There are lots of times when it is good to be able to decide whether one number is bigger, smaller or equal to another. For example, when you go shopping, you might want to work out which one of two toys is the cheaper.
You'll be looking for the one with the smaller price. If you want to go on a ride at an amusement park, you might need to be able to decide whether your height is bigger than the minimum allowed height for a ride.
When you're playing a card game with a friend, you might need to be able to decide whether you both have equal numbers of cards.
In mathematics, we use special symbols to show whether one number is bigger than, smaller than or equal to another number. Here is a list of these signs, their names, and some examples of their use.
We use the equals sign to show that two values are the same, or equal to each other.
For example, \(1 + 1 = 2\)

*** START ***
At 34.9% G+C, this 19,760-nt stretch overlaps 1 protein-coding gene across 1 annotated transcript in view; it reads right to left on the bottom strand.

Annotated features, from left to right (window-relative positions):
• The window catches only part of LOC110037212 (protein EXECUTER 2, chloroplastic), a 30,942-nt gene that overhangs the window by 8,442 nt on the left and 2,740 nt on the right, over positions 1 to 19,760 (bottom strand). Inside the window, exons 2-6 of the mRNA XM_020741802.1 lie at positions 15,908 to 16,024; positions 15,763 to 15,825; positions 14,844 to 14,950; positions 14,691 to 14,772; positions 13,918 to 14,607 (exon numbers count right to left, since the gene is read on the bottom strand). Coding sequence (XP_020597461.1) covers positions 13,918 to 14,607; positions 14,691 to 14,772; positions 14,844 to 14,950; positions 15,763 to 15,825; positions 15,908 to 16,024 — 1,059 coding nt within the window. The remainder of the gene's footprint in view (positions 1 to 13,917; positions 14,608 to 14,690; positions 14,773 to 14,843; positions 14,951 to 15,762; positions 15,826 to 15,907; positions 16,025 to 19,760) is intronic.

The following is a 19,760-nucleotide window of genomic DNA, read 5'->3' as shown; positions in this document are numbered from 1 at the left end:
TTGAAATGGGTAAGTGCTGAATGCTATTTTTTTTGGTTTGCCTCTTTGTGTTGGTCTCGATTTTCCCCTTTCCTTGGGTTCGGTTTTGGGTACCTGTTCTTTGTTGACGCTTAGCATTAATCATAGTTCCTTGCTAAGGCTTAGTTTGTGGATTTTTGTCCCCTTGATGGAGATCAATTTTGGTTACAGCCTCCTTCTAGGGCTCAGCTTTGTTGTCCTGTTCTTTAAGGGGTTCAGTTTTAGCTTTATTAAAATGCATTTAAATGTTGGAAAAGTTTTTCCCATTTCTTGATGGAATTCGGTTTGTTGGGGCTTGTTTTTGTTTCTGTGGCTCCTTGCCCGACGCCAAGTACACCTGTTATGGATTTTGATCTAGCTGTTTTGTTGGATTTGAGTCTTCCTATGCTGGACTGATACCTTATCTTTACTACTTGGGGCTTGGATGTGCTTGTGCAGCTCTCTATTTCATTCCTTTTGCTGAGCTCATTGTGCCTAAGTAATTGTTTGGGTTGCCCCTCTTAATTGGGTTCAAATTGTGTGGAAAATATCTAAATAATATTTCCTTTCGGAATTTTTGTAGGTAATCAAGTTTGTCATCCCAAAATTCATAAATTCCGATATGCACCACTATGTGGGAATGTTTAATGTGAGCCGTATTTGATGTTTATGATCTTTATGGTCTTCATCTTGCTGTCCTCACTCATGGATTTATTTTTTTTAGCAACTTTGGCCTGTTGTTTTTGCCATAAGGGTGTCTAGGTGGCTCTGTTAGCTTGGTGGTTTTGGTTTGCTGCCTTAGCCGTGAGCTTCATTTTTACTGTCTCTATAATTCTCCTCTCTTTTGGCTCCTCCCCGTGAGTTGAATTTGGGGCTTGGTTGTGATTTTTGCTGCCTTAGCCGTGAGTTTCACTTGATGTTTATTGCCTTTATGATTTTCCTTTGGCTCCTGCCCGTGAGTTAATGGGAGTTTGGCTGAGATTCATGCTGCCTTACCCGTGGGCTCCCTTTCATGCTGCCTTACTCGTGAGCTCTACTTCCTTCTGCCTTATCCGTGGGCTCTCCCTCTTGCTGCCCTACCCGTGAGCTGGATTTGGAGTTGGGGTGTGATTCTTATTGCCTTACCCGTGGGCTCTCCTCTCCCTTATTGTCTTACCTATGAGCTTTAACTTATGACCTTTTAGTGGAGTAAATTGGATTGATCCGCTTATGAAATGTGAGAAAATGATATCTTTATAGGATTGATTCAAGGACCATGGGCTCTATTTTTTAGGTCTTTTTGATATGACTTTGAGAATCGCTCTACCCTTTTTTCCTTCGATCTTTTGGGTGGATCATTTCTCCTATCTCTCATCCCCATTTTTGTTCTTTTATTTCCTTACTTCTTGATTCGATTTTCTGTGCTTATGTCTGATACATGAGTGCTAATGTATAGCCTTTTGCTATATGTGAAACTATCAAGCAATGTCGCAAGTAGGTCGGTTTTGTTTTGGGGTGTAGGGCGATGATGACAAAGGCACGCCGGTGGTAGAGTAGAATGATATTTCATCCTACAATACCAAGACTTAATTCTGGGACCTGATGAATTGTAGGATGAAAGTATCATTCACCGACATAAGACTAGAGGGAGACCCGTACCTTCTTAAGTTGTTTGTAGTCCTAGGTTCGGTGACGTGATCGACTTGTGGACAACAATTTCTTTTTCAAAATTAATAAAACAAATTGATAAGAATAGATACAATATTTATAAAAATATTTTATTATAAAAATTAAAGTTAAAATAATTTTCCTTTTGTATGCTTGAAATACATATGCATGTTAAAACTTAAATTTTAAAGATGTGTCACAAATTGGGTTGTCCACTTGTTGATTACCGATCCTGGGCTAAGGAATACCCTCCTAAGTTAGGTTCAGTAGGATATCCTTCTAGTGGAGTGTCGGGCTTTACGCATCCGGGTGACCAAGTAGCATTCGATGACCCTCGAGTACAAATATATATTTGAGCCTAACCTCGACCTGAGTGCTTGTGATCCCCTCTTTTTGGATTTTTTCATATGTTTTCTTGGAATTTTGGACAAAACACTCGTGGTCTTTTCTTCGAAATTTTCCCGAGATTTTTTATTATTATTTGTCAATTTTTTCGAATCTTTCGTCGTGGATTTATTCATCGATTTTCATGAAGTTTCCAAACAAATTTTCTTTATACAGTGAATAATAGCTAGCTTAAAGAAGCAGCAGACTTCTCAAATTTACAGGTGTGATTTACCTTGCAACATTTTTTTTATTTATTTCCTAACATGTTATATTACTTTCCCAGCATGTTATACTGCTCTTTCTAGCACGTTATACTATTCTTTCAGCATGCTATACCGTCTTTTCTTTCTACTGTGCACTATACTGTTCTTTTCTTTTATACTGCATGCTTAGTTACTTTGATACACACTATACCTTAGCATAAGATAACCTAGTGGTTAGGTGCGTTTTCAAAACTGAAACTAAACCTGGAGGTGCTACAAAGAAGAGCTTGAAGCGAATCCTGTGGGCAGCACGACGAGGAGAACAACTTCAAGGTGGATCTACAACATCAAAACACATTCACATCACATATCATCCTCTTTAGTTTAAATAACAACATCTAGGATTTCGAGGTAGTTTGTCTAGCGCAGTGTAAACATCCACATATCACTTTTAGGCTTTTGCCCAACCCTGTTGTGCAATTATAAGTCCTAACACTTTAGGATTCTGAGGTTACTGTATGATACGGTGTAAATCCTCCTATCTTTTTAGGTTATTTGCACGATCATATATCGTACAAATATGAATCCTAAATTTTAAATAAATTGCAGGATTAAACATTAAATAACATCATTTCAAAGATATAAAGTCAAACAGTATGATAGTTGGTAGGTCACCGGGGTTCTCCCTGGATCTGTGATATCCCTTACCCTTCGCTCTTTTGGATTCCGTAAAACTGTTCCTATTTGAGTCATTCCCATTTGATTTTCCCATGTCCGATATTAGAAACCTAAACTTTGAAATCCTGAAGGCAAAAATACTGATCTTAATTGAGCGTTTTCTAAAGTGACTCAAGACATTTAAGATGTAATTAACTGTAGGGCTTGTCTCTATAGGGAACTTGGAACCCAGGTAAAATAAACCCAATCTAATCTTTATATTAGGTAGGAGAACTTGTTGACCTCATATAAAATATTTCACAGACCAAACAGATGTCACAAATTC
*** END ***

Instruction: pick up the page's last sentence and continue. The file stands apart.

We use the greater than sign to show that the value on the left is bigger than the value on the right.
We use the less than symbol to show that the value on the left is smaller than the value on the right.
The Less Than and Greater Than Signs
It can be difficult to remember which way around the less than and greater than symbols go. Just remember that the wide end of each symbol points to the bigger number, and the small end of each symbol points to the smaller
For the greater than symbol, BIG \(>\) small .
For the less than symbol, small \(.
Comparing Numbers from 0 to 10
When we compare numbers from 0 to 10, just think that the number you say first when you count is the smaller one. So, for example, \(3\) is less than \(7\) because we say \(3\) first when we are counting. So,
we would write \(3 3\). Finally two numbers are equal if they have the same value, so we can write \(7 = 7\).
We can also use the number line to compare numbers from \(0\) to \(10\). The left-most number on the number line is the one that is smaller.
For example, \(2